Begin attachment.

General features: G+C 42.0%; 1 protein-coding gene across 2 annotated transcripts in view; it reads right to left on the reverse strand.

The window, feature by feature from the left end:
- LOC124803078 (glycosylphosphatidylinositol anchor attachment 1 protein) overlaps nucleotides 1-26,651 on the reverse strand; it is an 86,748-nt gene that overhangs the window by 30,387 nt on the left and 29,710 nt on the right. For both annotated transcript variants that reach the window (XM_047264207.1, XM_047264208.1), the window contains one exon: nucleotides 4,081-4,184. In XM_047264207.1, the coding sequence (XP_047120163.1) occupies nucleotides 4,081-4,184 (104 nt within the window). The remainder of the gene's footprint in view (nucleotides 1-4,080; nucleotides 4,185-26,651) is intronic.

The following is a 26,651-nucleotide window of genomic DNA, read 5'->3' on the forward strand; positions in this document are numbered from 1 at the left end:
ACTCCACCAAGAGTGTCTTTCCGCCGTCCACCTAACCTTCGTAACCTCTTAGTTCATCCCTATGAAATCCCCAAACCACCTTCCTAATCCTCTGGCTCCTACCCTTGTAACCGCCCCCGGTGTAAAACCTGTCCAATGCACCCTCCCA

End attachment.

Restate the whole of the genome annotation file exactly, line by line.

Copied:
General features: G+C 42.0%; 1 protein-coding gene across 2 annotated transcripts in view; it reads right to left on the reverse strand.

The window, feature by feature from the left end:
- LOC124803078 (glycosylphosphatidylinositol anchor attachment 1 protein) overlaps nucleotides 1-26,651 on the reverse strand; it is an 86,748-nt gene that overhangs the window by 30,387 nt on the left and 29,710 nt on the right. For both annotated transcript variants that reach the window (XM_047264207.1, XM_047264208.1), the window contains one exon: nucleotides 4,081-4,184. In XM_047264207.1, the coding sequence (XP_047120163.1) occupies nucleotides 4,081-4,184 (104 nt within the window). The remainder of the gene's footprint in view (nucleotides 1-4,080; nucleotides 4,185-26,651) is intronic.

The following is a 26,651-nucleotide window of genomic DNA, read 5'->3' on the forward strand; positions in this document are numbered from 1 at the left end:
ACTCCACCAAGAGTGTCTTTCCGCCGTCCACCTAACCTTCGTAACCTCTTAGTTCATCCCTATGAAATCCCCAAACCACCTTCCTAATCCTCTGGCTCCTACCCTTGTAACCGCCCCCGGTGTAAAACCTGTCCAATGCACCCTCCCA